To do this, we can use method:

<@printParamOptions block “# PARAMETER_NAME #” “0=Option1,1=Option2,3=Option3” />


This method will translate the number value to the option based on its number.

Moreover, to be not overwhelmed wth unimportant information, we don’t need to display value of parameter MA_Moved in Pseud code at all. We can simply delete it from the template.

So our final Pseudo Code template code for Envelopes in PseudoCode will be as follows:

Envelopes(<@printInput block true /> <@printParam block "#MA_Period#" />, <@printParamOptions block "#MA_Method#" "0=Simple,1=Exponential,2=Smoothed,3=Linear weighted" />, <@printParamOptions block "#Applied_Price#" "0=Close,1=Open,2=High,3=Low,4=Median,5=Typical,6=Weighted" />, <@printParam block "#Deviation#" /><@printShift block shift />)

and it will produce output like this:

 

Adding MetaTrader 4 template for the new block

In the previous step we added Pseudo Code template for our Envelopes indicator, so that we can see the strategy rules in Pseudo Code.

We must repeat this step for every target platform on which we want to use our strategy. 

So let’s fix the template for MetaTrader MQL. There are two possibilities in MetaTrader:

  • either the indicator is build-in into MetaTrader and then we can call it using its MQL function call,
  • or it is a custom indicator and we must call it using iCustom MQL call.

We’ll show both ways, they differ only slightly in the code of the template.

 

First possibility – indicator is build-in in MetaTrader

In this case you can find the indicator in the list of available indicators in the MT4 navigator, and you
can also find the method to call it in MQL Reference guide:

From the MQL documentation we know that when calling this indicator we have to call function iEnvelopes() with the right parameters.

So we’ll open file Code / MetaTrader4 / blocks / Envelopes.tpl and change it as follows:

iEnvelopes(<@printInput block />, <@printParam block "#MA_Period#" />, <@printParam block "#MA_Method#" />, <@printParam block "#MA_Moved#" />, <@printParam block "#Applied_Price#" />, <@printParam block "#Deviation#" />, <@printParam block "#Line#" />+1, <@printShift block shift />)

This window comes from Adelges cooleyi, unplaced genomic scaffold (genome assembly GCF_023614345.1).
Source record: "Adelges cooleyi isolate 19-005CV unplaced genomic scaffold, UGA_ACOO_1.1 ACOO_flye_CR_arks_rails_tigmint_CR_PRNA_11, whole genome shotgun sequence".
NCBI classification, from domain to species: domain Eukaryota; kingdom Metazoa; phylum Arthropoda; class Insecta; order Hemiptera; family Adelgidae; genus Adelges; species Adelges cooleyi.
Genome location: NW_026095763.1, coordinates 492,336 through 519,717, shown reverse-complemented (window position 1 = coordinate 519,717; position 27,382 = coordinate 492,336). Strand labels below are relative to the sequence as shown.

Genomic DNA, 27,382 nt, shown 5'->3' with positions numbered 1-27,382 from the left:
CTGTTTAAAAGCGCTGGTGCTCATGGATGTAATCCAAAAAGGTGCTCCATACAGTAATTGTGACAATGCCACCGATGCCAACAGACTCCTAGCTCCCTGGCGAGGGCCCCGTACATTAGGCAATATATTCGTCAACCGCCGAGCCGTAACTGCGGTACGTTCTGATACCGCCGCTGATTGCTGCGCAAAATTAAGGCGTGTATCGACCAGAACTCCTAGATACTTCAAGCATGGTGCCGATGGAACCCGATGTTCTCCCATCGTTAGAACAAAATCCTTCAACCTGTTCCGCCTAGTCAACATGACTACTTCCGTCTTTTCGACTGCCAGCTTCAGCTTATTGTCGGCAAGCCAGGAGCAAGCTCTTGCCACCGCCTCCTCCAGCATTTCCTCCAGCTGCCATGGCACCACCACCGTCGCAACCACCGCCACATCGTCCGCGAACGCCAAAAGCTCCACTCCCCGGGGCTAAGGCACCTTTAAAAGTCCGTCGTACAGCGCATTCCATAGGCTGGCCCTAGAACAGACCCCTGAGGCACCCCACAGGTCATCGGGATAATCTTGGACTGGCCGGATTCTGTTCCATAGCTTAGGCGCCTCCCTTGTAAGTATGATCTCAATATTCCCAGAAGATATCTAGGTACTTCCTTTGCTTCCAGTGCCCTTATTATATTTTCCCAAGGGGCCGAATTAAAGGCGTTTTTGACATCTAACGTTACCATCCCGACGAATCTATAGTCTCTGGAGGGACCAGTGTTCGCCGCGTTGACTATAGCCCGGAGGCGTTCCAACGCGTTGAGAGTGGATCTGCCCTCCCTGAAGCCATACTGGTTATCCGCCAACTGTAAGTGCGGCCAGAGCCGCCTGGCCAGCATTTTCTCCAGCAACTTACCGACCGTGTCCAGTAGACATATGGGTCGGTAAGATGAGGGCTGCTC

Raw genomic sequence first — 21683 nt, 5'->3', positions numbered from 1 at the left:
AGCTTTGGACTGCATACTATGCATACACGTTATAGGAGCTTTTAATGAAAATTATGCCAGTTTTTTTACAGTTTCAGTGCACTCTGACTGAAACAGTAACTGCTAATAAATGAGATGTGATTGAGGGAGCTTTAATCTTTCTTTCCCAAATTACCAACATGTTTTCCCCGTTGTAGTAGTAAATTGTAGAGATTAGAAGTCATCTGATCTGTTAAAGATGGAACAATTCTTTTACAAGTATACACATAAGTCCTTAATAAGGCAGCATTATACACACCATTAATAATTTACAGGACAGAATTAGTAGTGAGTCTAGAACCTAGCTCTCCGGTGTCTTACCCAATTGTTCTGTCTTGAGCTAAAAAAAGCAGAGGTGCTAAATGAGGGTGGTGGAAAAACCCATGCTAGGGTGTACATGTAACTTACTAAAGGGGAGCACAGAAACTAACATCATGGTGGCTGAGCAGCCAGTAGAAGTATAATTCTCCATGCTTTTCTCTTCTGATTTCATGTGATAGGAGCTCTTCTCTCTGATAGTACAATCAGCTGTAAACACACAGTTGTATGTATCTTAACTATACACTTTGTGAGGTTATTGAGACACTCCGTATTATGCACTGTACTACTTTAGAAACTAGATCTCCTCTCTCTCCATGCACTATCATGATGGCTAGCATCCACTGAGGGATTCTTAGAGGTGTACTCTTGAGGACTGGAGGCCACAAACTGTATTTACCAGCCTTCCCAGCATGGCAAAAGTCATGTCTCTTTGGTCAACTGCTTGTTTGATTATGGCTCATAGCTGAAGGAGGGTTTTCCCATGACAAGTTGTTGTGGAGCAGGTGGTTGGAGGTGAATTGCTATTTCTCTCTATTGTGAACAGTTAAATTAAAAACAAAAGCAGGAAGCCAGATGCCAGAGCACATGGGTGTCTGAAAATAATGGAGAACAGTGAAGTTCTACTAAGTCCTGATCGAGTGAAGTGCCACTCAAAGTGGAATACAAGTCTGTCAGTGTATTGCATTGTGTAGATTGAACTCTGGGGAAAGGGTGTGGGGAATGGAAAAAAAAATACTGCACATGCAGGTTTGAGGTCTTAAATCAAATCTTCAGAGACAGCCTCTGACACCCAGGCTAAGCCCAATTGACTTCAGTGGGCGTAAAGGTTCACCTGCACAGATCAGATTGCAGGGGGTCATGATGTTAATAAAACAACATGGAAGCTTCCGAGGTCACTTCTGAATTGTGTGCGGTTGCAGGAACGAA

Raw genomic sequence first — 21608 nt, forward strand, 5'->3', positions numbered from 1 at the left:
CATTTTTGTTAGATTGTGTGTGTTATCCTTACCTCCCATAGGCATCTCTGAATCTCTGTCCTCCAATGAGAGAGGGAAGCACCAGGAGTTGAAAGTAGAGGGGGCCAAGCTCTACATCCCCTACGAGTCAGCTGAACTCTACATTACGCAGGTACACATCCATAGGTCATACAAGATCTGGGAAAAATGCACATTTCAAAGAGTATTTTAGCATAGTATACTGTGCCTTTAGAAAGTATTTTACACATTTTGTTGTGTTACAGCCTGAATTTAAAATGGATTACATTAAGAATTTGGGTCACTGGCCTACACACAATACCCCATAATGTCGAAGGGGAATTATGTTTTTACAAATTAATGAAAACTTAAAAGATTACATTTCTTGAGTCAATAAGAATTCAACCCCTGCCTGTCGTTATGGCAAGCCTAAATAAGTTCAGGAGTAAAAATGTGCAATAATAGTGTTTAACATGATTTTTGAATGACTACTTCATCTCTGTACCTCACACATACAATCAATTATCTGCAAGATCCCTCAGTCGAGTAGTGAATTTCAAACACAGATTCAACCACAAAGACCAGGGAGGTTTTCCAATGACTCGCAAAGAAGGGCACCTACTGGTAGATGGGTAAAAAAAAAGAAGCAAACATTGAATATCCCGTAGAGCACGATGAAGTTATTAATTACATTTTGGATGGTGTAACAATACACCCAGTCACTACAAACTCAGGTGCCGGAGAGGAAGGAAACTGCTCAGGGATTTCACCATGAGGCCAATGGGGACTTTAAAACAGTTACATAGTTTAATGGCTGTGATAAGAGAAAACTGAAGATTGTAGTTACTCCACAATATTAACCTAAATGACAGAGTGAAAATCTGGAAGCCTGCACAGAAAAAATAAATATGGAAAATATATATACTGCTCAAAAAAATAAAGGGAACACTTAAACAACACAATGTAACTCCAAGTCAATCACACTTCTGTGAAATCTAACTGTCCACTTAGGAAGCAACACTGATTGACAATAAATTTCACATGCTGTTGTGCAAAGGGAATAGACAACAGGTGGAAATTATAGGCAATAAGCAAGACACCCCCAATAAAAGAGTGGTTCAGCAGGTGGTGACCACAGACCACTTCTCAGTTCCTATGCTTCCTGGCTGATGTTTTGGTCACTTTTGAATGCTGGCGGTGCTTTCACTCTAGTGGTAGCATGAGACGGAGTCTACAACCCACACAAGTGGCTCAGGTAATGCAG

What we did is that we renamed the method and added the correct parameters. Methods printInput and printShift produce correct output by default.

Note one more parameter – Line. Because Envelopes has two lines (Upper, Lower), also the call to iEnvelopes allows you to specify value for which line you want to retrieve – it is the 8th parameter mode, which is the line index.

This parameter in MQL is 1 for Upper, or 2 for Lower.

Line parameter is also by default created by SQ – just check the XML of this block. But it is zero based, and line index depends on order of @Output variables defined in the Java class. So in SQ 0 = Upper, 1=Lower. To get the same values as in MT4, we have to add 1 to the line value.

 

When we’ll go to MT4 source code we see it produced this output:

Which is a correct way to call Envelopes indicator in MQL .

 

Second possibility – it is custom (external) indicator for MetaTrader

Now what if the indicator is not build-in into Metatrader? The situation is only slightly more complicated.
As an example let’s say that Envelopes indicator doesn’t exists in MT4, and we have to use it as custom indicator.


First, download the Envelopes indicator from this link: https://www.mql5.com/en/code/7975
 and save it to a file  to {MT4} -> Data Folder/MQL/Indicators/Envelopes.mq4

This way it will become available in MetaTrader and can be used and called. 

 

Custom indicators are called using MQL function iCustom:

So the correct call of Envelopes custom indicator in MQL would be:

iCustom(Symbol, Timeframe, "Envelopes", MA_Period, MA_Moved, MA_Method, Applied_Price, Deviation, 1, Shift)

to get the Upper line, and

iCustom(Symbol, Timeframe, "Envelopes", MA_Period, MA_Moved, MA_Method, Applied_Price, Deviation, 2, Shift)

to get the Lower line.

We define our template as follows:

iCustom(<@printInput block />, "Envelopes", <@printParam block "#MA_Period#" />, <@printParam block "#MA_Moved#" />, <@printParam block "#MA_Method#" />, <@printParam block "#Applied_Price#" />, <@printParam block "#Deviation#" />, <@printParam block "#Line#" />+1, <@printShift block shift />)

 

which again produces correct MQL code, using custom indicator call:

 

The only difference from previous option is that we don’t use predefined MQL method iEnvelopes, but a general method iCustom that allows us to call any external custom indicator.